We at Divine Society will begin publishing recommended sources of wisdom.
On Living a Spiritually Directed Life:
These three books by Thomas Merton are my go-to texts for centering and contemplation. Even if you are not Catholic – and I’m not – his reflections on the power of quiet and solitude are timeless.
These two books by Caroline Myss reflect on the mystical teachings of St. Teresa of Avila and her friend St. John of the Cross. Each book contains rigorous and fruitful practices for the person seriously seeking a life of the spirit. Again, while the Saints themselves were Catholic, their teachings are universal.
Enduring Grace, Living Portraits of Seven Women Mystics, Carol Lee Flinders
In Medieval Europe, Catholicism was the only game in town. Inevitably, it attracted the spiritual geniuses of the time -many of them women with a profound connection to nature and spirit, a remarkable devotion to service and a gift for teaching.
Many of these women also bring an approach of romantic excess to their relationship with the divine – regarding God as the ultimate perfect boyfriend and lover.
Aldous Huxley‘s book introduced me to the concept that all the great mystics – whatever their tradition – have something to offer the contemporary soul. And it probably inspired me to go to Divinity School, come to think of it.
I don’t know enough about the history of the Buddha to know how much of this epic Osamu Tezuka came up with himself – but this 8 part series of graphic novels is an absolutely epic and thrilling narrative. It presents the life of Buddha as a quest of spiritual seeking set against a social backdrop of corruption, strife and instability. Sound familiar? Like my life, maybe? Or yours?
Basic Buddhism Through Comics, Mitsutoshi Furuya
Confused by the 8 fold path? The 4 Noble Truths? The true meaning of “unattachment”? Have you always wanted to know more about Buddhism but didn’t know where to start? Look no further. Another essential book for the spiritual practitioner, told in comic book form.
Cheerio Road, a blog on everyday zen living by Karen Maezen Miller. She’s a Mother and a Zen priest.
Ainslie Macleod is a psychic who specializes in past life healing. In these two volumes, he distills his accumulated wisdom into a clear and coherent picture of spiritual evolution as it develops over lifetimes.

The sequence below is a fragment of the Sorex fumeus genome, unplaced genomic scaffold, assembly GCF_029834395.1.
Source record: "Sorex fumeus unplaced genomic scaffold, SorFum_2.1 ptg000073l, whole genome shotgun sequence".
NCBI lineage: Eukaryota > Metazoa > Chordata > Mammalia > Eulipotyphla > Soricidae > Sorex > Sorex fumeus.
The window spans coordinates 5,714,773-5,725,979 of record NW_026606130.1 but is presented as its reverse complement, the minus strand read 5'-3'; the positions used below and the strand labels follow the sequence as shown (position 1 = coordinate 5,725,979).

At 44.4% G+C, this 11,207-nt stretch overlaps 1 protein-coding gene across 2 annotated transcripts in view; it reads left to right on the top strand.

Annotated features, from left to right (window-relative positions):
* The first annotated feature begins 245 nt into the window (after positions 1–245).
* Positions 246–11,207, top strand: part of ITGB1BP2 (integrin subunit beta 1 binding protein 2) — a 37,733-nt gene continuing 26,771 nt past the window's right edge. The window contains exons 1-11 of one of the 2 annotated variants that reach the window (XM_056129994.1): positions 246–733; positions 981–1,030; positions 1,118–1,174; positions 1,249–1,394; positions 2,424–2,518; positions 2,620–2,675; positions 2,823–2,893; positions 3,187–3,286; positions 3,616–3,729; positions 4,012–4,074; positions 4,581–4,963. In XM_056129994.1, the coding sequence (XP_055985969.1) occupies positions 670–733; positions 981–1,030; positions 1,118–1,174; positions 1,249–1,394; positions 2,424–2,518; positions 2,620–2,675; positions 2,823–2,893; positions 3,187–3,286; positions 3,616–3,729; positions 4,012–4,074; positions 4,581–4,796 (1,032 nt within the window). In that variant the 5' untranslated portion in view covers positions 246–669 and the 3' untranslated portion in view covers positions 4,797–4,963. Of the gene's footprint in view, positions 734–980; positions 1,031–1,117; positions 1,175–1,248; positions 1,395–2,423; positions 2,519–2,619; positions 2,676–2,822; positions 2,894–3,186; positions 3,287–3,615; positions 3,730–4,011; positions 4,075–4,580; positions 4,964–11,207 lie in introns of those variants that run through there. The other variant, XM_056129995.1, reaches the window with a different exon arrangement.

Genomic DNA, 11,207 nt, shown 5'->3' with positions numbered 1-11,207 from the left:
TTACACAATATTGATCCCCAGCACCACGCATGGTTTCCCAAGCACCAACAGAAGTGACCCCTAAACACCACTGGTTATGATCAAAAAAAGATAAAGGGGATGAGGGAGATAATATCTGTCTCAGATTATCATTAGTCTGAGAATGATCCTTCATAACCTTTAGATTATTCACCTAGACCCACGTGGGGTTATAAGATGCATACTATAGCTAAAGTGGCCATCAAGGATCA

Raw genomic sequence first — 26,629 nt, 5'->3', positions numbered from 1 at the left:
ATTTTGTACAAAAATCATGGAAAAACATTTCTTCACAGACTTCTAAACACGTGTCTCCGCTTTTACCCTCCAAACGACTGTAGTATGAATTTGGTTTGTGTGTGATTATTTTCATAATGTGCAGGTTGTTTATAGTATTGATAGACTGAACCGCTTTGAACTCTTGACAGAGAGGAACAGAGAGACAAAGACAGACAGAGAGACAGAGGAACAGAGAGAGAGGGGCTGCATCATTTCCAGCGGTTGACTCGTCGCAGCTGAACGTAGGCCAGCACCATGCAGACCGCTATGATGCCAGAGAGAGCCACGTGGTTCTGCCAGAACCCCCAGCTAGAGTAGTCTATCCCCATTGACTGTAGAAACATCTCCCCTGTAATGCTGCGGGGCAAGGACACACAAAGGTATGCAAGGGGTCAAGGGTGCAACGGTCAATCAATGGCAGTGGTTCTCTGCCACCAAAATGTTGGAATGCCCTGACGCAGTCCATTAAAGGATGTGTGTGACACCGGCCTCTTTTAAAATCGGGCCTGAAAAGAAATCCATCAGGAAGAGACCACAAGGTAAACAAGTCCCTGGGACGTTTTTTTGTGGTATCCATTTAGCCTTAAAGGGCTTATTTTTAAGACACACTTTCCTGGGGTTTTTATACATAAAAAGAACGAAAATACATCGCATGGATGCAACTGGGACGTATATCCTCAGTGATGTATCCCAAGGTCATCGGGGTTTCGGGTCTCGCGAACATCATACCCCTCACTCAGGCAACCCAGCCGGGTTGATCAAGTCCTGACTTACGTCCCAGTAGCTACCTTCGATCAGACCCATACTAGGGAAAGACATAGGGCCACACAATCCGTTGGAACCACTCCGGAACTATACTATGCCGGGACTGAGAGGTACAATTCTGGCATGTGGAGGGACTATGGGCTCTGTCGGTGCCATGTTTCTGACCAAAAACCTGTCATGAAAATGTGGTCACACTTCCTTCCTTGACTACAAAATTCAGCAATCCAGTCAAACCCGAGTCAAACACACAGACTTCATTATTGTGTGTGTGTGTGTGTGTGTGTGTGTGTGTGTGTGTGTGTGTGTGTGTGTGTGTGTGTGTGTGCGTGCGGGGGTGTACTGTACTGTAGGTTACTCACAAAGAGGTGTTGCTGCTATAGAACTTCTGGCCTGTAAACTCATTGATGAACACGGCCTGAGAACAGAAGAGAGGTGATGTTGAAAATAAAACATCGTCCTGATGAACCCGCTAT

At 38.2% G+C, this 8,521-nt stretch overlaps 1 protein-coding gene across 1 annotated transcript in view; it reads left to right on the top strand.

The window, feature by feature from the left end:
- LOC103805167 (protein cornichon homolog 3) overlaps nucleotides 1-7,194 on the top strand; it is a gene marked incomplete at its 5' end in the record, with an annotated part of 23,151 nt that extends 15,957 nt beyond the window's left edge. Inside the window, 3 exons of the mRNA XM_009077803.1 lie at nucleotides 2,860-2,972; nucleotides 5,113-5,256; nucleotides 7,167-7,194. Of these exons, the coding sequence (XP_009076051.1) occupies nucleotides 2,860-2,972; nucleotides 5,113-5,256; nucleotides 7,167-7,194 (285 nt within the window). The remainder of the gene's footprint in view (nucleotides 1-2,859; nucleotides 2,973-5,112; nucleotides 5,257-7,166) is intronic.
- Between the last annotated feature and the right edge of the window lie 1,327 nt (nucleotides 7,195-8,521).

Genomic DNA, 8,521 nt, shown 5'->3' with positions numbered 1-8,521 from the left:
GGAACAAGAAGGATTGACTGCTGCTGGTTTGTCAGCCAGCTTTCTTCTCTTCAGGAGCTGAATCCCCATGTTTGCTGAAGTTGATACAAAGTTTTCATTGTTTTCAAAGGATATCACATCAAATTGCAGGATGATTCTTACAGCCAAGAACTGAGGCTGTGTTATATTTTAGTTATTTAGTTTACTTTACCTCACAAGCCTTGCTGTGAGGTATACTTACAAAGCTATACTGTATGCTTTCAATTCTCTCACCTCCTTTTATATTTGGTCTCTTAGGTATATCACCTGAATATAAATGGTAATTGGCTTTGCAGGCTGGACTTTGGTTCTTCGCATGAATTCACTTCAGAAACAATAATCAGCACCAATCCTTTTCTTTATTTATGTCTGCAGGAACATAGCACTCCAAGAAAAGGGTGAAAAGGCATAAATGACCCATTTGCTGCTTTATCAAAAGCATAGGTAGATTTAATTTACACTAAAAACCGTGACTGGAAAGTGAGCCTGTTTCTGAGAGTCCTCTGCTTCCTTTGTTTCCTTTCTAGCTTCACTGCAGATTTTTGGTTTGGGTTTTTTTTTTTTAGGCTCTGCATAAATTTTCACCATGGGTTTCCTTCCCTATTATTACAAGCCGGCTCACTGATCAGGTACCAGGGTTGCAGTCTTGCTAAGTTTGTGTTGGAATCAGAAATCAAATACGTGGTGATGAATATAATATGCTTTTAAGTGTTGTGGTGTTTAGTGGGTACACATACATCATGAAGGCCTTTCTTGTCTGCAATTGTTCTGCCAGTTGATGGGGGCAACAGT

The Instruction breaks spiritual evolution into ten stages – from youngest to oldest souls – as well as breaking down the different paths, gifts and missions which souls take on.
The Transformation focuses on identifying and healing the irrational fears that originate in undistinguished past life traumas.
Both books are full of exercises designed for the reader to undertake his or her own journey of discovery and healing. Though the author is an authority in the field, he is clear that it is within anyone’s ability to connect with their own inner guidance and mine their own wisdom.
A serious introduction to the history and art of divination by Paul O’Brien, the founder ofTarot.com.
Rachel Pollack’s beautiful and unusual deck rocks my world. Every day.
Here is a collection of Rachel Pollack’s learned interpretations for each card in the classic Tarot deck.
There are many introductions to basic Tarot. This one, by Sarah Bartlett, is the one I go back to again and again.
Stephen Karcher’s scholarly, dense interpretation of I Ching gives lots of historical and linguistic context.
Sam Reifler’s translation offers unique variations for personal life, relationships and spiritual practices.
Surprisingly effective for such a simple translation, Roderic and Amy Max Sorrell really know their stuff. An added bonus are their tales of spiritual and romantic adventures all over the world using the I Ching as their guide. An unusual, light-hearted and simple introduction to Taoist wisdom.
For Your Listening Pleasure:
On Being – Podcasts on a variety of spiritual perspectives, moderated by Krista Tippett.